Mare Orientale

Mare Orientale
Mare Orientale
Close-up view of Mare Orientale
Coordinates 19°24′S 92°48′W / 19.4°S 92.8°W / -19.4; -92.8Coordinates: 19°24′S 92°48′W / 19.4°S 92.8°W / -19.4; -92.8
Diameter 327 km (203 mi)[1]
Eponym Eastern Sea
1967 photograph of Mare Orientale made by NASA's Lunar Orbiter 4

Mare Orientale ("eastern sea" in Italian) is one of the most striking large scale lunar features, resembling a target ring bull's-eye. Located on the extreme western edge of the lunar nearside, this impact basin is difficult to see from an Earthbound perspective.

Material from this basin was not sampled by the Apollo program so the basin's precise age is not known. However, it may be the freshest impact basin on the Moon and is believed to be slightly younger than the Imbrium Basin, which formed about 3.85 billion years ago. The surrounding basin material is of the Lower Imbrian epoch with the mare material being of the Upper Imbrian epoch.

The mare is about 900 kilometres (560 mi) across and was formed by the impact of an asteroid-sized object. Unlike most other basins on the Moon, Orientale is relatively unflooded by mare basalts, exposing much of the basin structure to view; the central portion of Mare Orientale is covered by a thin layer of mare basalt probably less than 1 kilometer deep, much less than in other nearside mare basins. The collision caused ripples in the lunar crust, resulting in the three concentric circular features. The innermost rings of this vast, multi-ringed crater are the inner and outer Montes Rook, and the outermost ring are the Montes Cordillera, 930 km in diameter. Basin ejecta begins just outside the Montes Cordillera and extends up to 500 kilometers beyond the base of the mountains. This ejecta has a rough, hummocky texture and contains linear patterns that point back at the center of Orientale.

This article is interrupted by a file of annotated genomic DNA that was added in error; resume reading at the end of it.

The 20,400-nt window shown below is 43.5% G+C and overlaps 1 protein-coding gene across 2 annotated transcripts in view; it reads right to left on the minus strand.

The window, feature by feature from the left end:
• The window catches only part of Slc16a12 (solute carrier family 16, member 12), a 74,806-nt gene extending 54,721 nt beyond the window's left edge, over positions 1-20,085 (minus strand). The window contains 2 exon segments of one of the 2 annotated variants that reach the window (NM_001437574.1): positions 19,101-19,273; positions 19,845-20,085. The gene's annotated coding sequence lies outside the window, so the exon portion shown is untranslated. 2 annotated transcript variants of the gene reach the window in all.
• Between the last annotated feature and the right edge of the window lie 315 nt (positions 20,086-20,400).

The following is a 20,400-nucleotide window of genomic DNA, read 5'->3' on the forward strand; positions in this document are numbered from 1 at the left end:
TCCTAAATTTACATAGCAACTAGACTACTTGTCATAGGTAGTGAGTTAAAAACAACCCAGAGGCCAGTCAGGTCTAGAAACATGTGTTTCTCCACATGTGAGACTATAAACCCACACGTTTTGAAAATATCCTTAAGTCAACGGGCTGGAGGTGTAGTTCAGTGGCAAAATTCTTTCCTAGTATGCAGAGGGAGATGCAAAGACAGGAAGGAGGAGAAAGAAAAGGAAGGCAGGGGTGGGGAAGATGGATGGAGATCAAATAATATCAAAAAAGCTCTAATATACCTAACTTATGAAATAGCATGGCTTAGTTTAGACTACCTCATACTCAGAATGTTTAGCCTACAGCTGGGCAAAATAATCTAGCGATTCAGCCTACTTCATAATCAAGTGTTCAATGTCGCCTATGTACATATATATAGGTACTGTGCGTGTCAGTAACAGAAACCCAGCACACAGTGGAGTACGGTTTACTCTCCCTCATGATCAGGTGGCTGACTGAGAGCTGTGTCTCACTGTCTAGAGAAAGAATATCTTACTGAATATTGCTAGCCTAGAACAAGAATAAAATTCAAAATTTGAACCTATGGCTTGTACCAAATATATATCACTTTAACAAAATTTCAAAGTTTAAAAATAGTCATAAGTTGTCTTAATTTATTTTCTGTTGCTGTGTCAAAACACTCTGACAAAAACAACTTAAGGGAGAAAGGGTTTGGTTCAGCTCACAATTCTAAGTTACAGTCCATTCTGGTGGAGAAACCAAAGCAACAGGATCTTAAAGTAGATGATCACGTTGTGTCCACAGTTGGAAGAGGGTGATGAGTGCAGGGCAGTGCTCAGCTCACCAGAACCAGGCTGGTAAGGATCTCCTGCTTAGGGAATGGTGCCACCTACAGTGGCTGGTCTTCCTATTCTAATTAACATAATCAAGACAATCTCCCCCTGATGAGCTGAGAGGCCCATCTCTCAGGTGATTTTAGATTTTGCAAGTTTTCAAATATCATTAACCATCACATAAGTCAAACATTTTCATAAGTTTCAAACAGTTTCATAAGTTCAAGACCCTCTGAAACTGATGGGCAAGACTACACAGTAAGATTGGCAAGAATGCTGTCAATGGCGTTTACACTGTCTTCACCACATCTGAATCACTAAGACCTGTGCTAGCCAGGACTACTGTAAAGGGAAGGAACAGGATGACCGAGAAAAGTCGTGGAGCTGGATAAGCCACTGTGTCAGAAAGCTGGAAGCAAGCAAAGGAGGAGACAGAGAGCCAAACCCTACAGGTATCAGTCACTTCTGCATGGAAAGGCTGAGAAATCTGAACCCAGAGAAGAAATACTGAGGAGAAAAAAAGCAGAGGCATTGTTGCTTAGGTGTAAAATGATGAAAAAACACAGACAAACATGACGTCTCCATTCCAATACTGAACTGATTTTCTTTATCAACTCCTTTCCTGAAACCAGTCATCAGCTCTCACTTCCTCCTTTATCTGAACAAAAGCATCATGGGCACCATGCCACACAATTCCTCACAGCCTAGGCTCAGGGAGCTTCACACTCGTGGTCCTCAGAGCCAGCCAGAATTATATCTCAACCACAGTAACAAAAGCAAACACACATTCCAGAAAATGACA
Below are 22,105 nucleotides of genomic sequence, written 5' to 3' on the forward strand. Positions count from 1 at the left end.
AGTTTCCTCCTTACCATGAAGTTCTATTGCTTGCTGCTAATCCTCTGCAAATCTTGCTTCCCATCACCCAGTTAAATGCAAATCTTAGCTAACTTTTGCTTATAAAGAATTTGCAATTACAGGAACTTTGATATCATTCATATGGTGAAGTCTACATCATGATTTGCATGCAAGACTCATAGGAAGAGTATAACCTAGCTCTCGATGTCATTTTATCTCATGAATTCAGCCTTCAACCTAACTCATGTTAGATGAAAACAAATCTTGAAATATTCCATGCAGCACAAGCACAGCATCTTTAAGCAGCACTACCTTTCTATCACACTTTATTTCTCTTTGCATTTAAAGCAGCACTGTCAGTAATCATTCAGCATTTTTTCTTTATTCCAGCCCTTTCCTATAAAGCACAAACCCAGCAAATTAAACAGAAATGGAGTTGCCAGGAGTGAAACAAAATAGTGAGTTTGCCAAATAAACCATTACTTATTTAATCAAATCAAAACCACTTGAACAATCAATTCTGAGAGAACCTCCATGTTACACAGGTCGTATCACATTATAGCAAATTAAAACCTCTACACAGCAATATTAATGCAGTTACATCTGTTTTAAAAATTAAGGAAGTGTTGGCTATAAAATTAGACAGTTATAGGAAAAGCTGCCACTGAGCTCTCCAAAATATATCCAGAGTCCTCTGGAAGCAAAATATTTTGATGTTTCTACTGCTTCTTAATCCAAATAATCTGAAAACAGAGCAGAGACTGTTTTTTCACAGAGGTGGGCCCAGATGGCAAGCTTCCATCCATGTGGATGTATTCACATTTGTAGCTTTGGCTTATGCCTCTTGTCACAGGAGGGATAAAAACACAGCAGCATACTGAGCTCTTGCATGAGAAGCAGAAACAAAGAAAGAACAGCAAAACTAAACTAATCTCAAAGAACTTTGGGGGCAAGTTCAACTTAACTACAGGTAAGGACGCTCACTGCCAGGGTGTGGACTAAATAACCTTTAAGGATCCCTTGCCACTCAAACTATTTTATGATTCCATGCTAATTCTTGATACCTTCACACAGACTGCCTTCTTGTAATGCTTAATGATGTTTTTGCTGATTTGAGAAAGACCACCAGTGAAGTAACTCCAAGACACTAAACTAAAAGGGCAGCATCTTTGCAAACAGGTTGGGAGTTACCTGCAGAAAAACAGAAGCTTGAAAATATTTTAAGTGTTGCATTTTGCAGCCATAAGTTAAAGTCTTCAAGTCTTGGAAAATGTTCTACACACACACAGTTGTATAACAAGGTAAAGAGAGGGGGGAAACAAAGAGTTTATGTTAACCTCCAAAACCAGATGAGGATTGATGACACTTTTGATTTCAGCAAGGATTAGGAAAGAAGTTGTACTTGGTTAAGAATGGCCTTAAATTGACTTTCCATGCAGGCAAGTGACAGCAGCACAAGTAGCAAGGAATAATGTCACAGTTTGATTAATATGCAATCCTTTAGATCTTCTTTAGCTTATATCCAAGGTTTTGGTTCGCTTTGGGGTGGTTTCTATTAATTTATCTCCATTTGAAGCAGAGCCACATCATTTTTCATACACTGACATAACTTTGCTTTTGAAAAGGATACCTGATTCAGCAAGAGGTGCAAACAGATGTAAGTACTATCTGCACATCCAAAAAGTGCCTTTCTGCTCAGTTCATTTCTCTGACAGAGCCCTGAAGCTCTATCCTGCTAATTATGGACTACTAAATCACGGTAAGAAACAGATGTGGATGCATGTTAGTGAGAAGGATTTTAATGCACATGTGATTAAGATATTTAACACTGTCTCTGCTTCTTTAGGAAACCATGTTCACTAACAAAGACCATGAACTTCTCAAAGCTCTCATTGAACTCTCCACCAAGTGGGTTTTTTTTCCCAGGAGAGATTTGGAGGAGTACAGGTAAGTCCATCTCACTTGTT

Located at the antipode of Mare Orientale is Mare Marginis.


This feature is believed to have first been given its modern name by the German astronomer Julius Franz in his 1906 book Der Mond (DE: The Moon). However, in his book On the Moon, Patrick Moore later claimed to have discovered and named this same feature in 1946. In an earlier edition (1976) of the book (then titled Guide to the Moon) Moore describes how it was he and H P Wilkins who discovered it. Moore does, however, credit Franz as discoverer in his 2009 Yearbook of Astronomy (p.133-135).

However, in their paper that appeared in the Journal of the British Astronomical Association (vol.117, no 3, 129-135) Ewan Whitaker and Richard Baum tell the story of the 'discovery' and naming of the Mare, and it is credited to Julius Franz.

During the 1960s, rectified images of this area by Gerard Kuiper at the Lunar and Planetary Laboratory gave rise to the notion of this being an impact crater.

At the time this formation was named it was located on what by convention was considered the eastern side of the Moon, hence the latin name for "Eastern Sea". In 1961, however, the International Astronomical Union adopted the astronautic convention for East and West on the Moon and this limb became the western edge.


  1. ^ "Moon Mare/Maria". Gazetteer of Planetary Nomenclature. USGS Astrogeology. Retrieved 2010-08-20. 

External links

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Look at other dictionaries:

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